"Jordan did a similar thing with Ashlee Simpson, the reality show about the making of a record, and Cisco had been a reality show, too. So you had two guys that had been working in reality shows. The weird thing about the Whitestarr show is that it was about a band's last chance, and our show was about doing things for the first time and probably that's more exciting to watch," Smith says.
Appearing unkempt alongside Adler — a man who is to the dirtstache what Rick James is to the Jheri curl — presents its own challenges for Smith. No reality show is exempt from the roll-outta-bed cam, and Buzzin' is no exception. "You see me wake up. Nappy hair, not looking my best whatsoever."
Did having cameras rolling around Smith all the time make him more or less self-conscious as the series rolled on? "I think about what I'm wearing, to an extent," he starts, before countering, "I'm not self-conscious. I don't give a fuck, dude. I'm just myself. You either love me or hate me — hopefully not for what I'm wearing."
"We only wanted to do the show to expose the music, get some more people — because MTV doesn't play videos," Smith continues. "No drama, no fake shit."
Well, yes and no. On the drama scale, Smith's car getting booted isn't quite up there with a finger in the peanut butter. And episode four had the group doing a radio promotion tour where it is discovered that Adler's name and production credit are mistakenly absent from 40,000 promo samplers (clearly, somebody outside the chain of command also was confused about the "Shwayze is a dude/Shwayze is a group" dichotomy). So if the ludicrous way Smith and road manager Warren solve the problem of the samplers seems scripted and stagey, well, so was The Fresh Prince of Bel-Air — and look at what a star it made another rapper named Smith.
Like a good team player, Shwayze the dude emphasizes the importance of Adler to Shwayze the group. "Cisco is a fucking genius writer. His hooks are always on play. He's always creating new tracks. He plays bass, guitar, drums, and keyboards and then cuts them up and arranges them in ProTools. We had, like, 60 songs. And we whittled them down to the album."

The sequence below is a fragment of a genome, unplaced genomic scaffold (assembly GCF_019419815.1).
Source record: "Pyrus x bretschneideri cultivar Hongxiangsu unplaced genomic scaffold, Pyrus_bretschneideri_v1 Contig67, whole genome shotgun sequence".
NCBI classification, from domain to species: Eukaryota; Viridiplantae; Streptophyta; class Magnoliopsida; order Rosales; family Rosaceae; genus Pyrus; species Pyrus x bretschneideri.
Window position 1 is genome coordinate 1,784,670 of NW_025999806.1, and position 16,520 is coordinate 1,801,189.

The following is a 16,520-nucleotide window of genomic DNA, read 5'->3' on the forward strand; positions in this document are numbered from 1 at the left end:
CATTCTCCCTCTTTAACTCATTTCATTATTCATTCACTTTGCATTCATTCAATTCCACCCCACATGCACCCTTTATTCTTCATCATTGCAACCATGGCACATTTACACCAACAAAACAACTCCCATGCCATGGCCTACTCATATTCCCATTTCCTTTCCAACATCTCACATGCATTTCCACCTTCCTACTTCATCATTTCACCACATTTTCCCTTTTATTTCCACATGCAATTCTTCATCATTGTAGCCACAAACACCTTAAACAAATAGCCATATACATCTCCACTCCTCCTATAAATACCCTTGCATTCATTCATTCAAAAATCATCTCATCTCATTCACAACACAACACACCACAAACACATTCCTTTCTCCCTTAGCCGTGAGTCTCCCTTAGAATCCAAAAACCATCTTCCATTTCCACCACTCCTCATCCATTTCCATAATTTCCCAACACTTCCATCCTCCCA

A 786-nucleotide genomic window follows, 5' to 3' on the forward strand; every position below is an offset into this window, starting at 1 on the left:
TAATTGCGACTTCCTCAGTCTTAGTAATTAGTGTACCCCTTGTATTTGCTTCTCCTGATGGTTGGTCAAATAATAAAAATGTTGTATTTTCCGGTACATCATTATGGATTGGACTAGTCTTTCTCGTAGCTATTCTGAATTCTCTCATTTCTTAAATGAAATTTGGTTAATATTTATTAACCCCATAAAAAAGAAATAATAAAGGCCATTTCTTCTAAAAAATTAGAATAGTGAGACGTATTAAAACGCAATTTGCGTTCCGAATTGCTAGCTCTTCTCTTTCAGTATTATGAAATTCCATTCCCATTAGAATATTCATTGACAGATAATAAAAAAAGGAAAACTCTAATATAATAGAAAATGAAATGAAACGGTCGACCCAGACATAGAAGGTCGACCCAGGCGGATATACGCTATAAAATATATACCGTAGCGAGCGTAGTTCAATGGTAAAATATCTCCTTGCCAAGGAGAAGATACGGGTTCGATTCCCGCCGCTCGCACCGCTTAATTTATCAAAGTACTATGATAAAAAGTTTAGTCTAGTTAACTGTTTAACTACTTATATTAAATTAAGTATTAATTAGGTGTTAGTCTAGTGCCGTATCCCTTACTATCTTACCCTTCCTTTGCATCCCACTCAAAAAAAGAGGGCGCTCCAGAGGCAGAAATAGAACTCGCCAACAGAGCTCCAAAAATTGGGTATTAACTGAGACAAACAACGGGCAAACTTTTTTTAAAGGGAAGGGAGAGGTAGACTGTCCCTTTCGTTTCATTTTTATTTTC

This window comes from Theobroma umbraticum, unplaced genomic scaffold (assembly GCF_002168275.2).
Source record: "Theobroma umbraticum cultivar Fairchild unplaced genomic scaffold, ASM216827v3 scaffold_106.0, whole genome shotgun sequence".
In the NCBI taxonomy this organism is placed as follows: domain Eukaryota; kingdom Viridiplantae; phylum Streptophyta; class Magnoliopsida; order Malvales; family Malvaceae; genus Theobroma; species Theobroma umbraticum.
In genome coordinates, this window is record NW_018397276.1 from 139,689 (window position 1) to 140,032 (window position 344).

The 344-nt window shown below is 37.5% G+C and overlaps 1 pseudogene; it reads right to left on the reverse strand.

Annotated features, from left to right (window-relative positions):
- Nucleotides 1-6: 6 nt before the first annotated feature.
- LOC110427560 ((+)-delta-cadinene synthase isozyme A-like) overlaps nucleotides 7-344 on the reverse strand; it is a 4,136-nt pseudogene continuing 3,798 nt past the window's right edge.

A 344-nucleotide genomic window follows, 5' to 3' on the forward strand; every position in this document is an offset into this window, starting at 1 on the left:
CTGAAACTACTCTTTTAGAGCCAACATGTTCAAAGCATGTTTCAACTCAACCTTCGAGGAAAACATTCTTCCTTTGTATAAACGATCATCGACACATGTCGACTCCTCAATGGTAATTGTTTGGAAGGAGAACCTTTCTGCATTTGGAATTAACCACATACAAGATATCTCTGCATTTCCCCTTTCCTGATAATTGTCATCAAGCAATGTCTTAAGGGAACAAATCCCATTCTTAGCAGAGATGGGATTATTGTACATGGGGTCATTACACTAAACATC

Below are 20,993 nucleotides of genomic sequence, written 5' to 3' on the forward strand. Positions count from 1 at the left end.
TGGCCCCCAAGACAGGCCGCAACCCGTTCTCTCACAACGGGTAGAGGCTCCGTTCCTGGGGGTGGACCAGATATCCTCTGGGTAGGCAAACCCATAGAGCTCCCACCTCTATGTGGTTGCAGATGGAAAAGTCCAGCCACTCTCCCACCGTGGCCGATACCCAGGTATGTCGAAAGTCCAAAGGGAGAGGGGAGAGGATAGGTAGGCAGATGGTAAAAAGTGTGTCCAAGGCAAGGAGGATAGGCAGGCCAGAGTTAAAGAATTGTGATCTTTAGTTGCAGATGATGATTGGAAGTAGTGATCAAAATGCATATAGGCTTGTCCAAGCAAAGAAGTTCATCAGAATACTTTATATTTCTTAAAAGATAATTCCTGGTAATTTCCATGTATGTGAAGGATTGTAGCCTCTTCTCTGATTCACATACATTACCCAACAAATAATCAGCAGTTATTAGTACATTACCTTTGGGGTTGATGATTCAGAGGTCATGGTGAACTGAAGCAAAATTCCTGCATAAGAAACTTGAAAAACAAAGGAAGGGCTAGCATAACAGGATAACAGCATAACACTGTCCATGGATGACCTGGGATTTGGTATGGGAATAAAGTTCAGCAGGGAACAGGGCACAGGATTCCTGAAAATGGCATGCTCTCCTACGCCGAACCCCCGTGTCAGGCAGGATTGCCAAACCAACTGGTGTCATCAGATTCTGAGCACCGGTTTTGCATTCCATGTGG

And Adler came up with the brand name, which people keep attributing to actor Patrick Swayze. In truth, it probably owed more to the thin air it was pulled from than warm memories of Roadhouse. "Shwayze was a nickname he gave me," Smith says. "I needed a rapper name and Cisco started calling me Shwayze from that day on."
Pressed for a name, Adler again said, "Why don't we just call the whole thing Shwayze?" Word to anyone about looking to name a baby: Don't invite Adler to your house.
Speaking of kids, they seem to enjoy vicariously living the life of the duo — and nowhere is that more evident than on YouTube, where the group's videos have averaged millions of plays, and new tributes from fans appear daily. "They're all amazing. There's like hundreds of them," Smith says.
Back at the "it wasn't that long ago" point of reflection, you wonder whether Smith still gets star-struck now that he's inside the star-making machinery. "I got star-struck when I met Quincy Jones at some function; he was a cool dude. Stevie Wonder, too. I got next to Stevie and was telling him what was going on."
"But that was when I was young," he says. "I'm not star-struck anymore."